Adding to the confusion in Kathmandu, Vice President Parmananda Jha issued a statement in which he accused the state of discriminating against Madhesis.
By Yubaraj Ghimire, Shubhajit Roy
Students affiliated with various students group shout slogans against India near the Indian Embassy during a protest in Kathmandu, Nepal (AP Photo)
The crisis in Nepal over the new Constitution has deepened with protests in Madhes continuing to block the border with India and impacting life in the Kathmandu Valley and the hinterland.
With supplies running low, youth cadres of major political parties are whipping up anti-India sentiments and all Indian TV channels were taken off air Tuesday by cable operators. Moves are also afoot to stop screening of Hindi films.
China Southern cancelled its flights to Nepal Tuesday saying it would not be able to fly without refuelling at the Tribhuvan International Airport. Airport authorities had earlier indicated that there could be shortage of aviation fuel because supplies were not coming in to the country.
Indian ambassador Ranjit Rae, speaking at a meeting organised by the Nepal-India Maitri Sangh, said there was no blockade by India, nor was India against Nepal’s Constitution.
“We welcome the recent steps taken by the government of Nepal to hold dialogue with the agitating groups to end the existing political crisis in a peaceful manner… Nepal has come out of a very difficult situation and we don’t want it to return to another difficult situation,” he said.
“Nepal-India friendship is very old, solid and very much stable, and it doesn’t depend on any specific issue or incident. I am confident even after these difficult days, our friendship will be stronger,” Rae said.
Nepal’s Ambassador to India Deep Kumar Upadhyaya hoped that there would be ease in supply of essential commodities from India soon since efforts were being made at the diplomatic and political level.
“India has always played an important role during the hardship faced by Nepal in the past which was evident during the recent earthquakes. Let’s not speak irresponsible things and develop negative attitude towards each other at this sensitive time which might damage the centuries-old friendly relations,” he said.
With supplies running low, youth cadres of major political parties are whipping up anti-India sentiments and all Indian TV channels were taken off air Tuesday by cable operators.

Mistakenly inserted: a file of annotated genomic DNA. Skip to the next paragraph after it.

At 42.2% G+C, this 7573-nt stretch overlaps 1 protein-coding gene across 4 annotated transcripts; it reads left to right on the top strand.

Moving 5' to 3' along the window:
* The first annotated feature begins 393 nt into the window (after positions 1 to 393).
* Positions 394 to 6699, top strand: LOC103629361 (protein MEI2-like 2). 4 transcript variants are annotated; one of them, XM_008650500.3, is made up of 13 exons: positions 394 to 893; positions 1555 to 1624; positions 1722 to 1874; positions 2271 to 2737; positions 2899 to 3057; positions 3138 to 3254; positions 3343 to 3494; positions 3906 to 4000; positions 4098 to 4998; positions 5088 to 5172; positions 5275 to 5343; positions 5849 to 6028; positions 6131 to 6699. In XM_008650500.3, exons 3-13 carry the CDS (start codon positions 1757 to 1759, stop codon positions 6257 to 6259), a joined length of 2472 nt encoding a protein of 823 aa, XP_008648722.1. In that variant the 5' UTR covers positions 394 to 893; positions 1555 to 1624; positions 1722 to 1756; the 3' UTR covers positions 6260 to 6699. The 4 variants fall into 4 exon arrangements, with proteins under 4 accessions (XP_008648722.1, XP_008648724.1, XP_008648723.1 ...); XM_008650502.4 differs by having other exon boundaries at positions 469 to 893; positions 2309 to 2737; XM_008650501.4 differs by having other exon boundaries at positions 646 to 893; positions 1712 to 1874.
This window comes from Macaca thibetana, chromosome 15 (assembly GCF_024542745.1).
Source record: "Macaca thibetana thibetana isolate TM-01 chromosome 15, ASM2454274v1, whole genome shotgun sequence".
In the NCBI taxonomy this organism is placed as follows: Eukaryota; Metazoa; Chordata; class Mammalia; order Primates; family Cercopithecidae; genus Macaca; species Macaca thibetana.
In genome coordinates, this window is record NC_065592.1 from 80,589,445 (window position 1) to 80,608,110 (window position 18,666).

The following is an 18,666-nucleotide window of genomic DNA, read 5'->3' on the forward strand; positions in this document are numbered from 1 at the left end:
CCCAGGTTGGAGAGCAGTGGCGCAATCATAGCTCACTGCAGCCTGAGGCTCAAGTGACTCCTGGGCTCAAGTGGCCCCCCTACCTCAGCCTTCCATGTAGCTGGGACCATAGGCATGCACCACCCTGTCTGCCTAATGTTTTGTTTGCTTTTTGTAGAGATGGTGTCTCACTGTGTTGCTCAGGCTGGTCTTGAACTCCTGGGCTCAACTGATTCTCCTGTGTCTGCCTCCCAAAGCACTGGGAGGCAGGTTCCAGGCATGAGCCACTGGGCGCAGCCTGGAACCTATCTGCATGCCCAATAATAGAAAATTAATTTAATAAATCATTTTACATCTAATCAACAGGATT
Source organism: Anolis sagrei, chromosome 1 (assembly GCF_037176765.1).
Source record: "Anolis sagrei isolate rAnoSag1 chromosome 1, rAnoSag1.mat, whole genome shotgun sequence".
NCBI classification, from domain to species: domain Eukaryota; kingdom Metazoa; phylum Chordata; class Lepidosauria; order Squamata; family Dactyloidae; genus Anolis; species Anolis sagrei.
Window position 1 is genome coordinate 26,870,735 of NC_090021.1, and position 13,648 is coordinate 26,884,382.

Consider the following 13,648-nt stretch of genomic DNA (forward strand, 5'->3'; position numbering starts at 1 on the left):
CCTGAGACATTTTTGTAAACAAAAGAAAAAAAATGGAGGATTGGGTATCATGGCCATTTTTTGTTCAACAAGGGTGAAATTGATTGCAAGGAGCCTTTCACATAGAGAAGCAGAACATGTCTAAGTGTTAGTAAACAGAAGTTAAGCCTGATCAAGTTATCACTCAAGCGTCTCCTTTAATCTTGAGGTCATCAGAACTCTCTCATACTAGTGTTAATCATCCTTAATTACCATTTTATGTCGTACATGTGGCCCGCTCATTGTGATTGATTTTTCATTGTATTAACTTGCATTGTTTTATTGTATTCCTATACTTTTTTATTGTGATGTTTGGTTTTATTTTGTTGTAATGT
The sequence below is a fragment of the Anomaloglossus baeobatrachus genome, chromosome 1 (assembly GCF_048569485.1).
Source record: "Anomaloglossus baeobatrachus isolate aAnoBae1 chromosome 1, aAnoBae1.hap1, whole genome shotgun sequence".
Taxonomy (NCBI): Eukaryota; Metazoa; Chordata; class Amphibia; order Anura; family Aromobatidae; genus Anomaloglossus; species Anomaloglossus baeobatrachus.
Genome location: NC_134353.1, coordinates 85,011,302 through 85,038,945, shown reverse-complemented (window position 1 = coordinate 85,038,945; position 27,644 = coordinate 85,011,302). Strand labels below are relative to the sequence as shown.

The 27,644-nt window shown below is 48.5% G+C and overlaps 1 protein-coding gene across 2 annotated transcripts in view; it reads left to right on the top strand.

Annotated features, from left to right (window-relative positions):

In Bhaktapur, youths burnt the effigy of Indian Prime Minister Narendra Modi while nine youth organisations submitted a memorandum to the UN country representative claiming that the sovereignty and independence of Nepal was “under threat”.
Meanwhile, former Prime Minister Baburam Bhattarai, who resigned from the Maoist party last weekend over the promulgation of the new Constitution, was chased away by Madhesi youths in Janakpur after he refused to burn a copy of the Constitution.
Bhattarai said he was of the view that the “injustice meted out” to Madhesis and Tharus should be addressed. He said he was willing to be a link between Kathmandu and the Terai to resolve the crisis. But he was forced to leave after Madhesis asked him to burn a copy of the Constitution.
Adding to the confusion in Kathmandu, Vice President Parmananda Jha issued a statement in which he accused the state of discriminating against Madhesis. “The state must talk to the Madhesis and fulfil its commitments made earlier,” he said.
K P Oli, chairman of the ruling CPN-UML, hit back at Jha saying he was “getting into party politics” and such “conduct” had almost become routine in the country.
New Delhi, which has been watching the developments with some amount of concern, is likely to “evaluate” the situation after Prime Minister Modi returns from the US early Wednesday. “There will be a stock-taking meeting in the next 24 to 48 hours,” a source indicated Tuesday night.
South Block officials are expected to brief the PM on the latest situation in Nepal. New Delhi has been maintaining that there is “no blockade” of supplies and goods from the Indian side — a claim that does not have many takers in Kathmandu.
In fact, Nepal’s Commerce and Supplies Minister Sunil Bahadur Thapa met External Affairs Minister Sushma Swaraj Monday before she flew off to New York to attend the UN General Assembly proceedings.
New Delhi, which has counselled the Nepal political leadership to take care of Madhesi aspirations, is learnt to have conveyed that India will not disrupt supplies of essential commodities. India has told Nepal’s leadership that vehicle-owners are not travelling because of the risks involved, owing to the unrest in the Terai region.
Sources said the Nepal government has assured that Indian interests will not be harmed, and they will take necessary steps.